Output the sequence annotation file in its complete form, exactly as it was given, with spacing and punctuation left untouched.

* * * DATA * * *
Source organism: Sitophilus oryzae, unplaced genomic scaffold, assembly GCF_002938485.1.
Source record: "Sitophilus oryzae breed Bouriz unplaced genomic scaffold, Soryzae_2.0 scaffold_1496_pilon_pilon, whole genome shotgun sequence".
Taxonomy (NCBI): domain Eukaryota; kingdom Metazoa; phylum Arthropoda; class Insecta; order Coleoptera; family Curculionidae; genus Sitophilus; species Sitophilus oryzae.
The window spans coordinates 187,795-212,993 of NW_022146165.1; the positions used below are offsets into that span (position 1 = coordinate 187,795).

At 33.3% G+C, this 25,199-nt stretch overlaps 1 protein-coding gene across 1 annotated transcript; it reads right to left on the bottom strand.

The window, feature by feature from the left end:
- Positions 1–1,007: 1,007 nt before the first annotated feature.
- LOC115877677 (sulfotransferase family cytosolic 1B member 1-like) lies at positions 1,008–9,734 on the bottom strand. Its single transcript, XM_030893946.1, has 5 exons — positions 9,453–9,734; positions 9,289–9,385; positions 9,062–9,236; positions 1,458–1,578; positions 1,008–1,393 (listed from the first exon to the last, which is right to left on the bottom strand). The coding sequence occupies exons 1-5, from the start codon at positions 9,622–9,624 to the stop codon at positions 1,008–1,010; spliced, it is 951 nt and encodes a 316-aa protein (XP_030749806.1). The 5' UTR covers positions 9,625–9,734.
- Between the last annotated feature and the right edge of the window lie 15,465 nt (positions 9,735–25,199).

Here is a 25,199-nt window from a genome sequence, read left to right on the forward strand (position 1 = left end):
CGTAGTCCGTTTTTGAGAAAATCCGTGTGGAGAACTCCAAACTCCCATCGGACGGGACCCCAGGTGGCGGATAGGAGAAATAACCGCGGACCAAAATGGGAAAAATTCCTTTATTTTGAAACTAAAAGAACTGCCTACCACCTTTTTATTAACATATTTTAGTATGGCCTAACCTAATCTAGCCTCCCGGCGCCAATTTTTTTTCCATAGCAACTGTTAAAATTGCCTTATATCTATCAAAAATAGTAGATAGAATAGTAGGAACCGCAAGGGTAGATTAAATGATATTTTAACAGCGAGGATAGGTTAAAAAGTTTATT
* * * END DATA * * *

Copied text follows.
Source organism: Sitophilus oryzae, unplaced genomic scaffold, assembly GCF_002938485.1.
Source record: "Sitophilus oryzae breed Bouriz unplaced genomic scaffold, Soryzae_2.0 scaffold_1496_pilon_pilon, whole genome shotgun sequence".
Taxonomy (NCBI): domain Eukaryota; kingdom Metazoa; phylum Arthropoda; class Insecta; order Coleoptera; family Curculionidae; genus Sitophilus; species Sitophilus oryzae.
The window spans coordinates 187,795-212,993 of NW_022146165.1; the positions used below are offsets into that span (position 1 = coordinate 187,795).

At 33.3% G+C, this 25,199-nt stretch overlaps 1 protein-coding gene across 1 annotated transcript; it reads right to left on the bottom strand.

The window, feature by feature from the left end:
- Positions 1–1,007: 1,007 nt before the first annotated feature.
- LOC115877677 (sulfotransferase family cytosolic 1B member 1-like) lies at positions 1,008–9,734 on the bottom strand. Its single transcript, XM_030893946.1, has 5 exons — positions 9,453–9,734; positions 9,289–9,385; positions 9,062–9,236; positions 1,458–1,578; positions 1,008–1,393 (listed from the first exon to the last, which is right to left on the bottom strand). The coding sequence occupies exons 1-5, from the start codon at positions 9,622–9,624 to the stop codon at positions 1,008–1,010; spliced, it is 951 nt and encodes a 316-aa protein (XP_030749806.1). The 5' UTR covers positions 9,625–9,734.
- Between the last annotated feature and the right edge of the window lie 15,465 nt (positions 9,735–25,199).

Here is a 25,199-nt window from a genome sequence, read left to right on the forward strand (position 1 = left end):
CGTAGTCCGTTTTTGAGAAAATCCGTGTGGAGAACTCCAAACTCCCATCGGACGGGACCCCAGGTGGCGGATAGGAGAAATAACCGCGGACCAAAATGGGAAAAATTCCTTTATTTTGAAACTAAAAGAACTGCCTACCACCTTTTTATTAACATATTTTAGTATGGCCTAACCTAATCTAGCCTCCCGGCGCCAATTTTTTTTCCATAGCAACTGTTAAAATTGCCTTATATCTATCAAAAATAGTAGATAGAATAGTAGGAACCGCAAGGGTAGATTAAATGATATTTTAACAGCGAGGATAGGTTAAAAAGTTTATT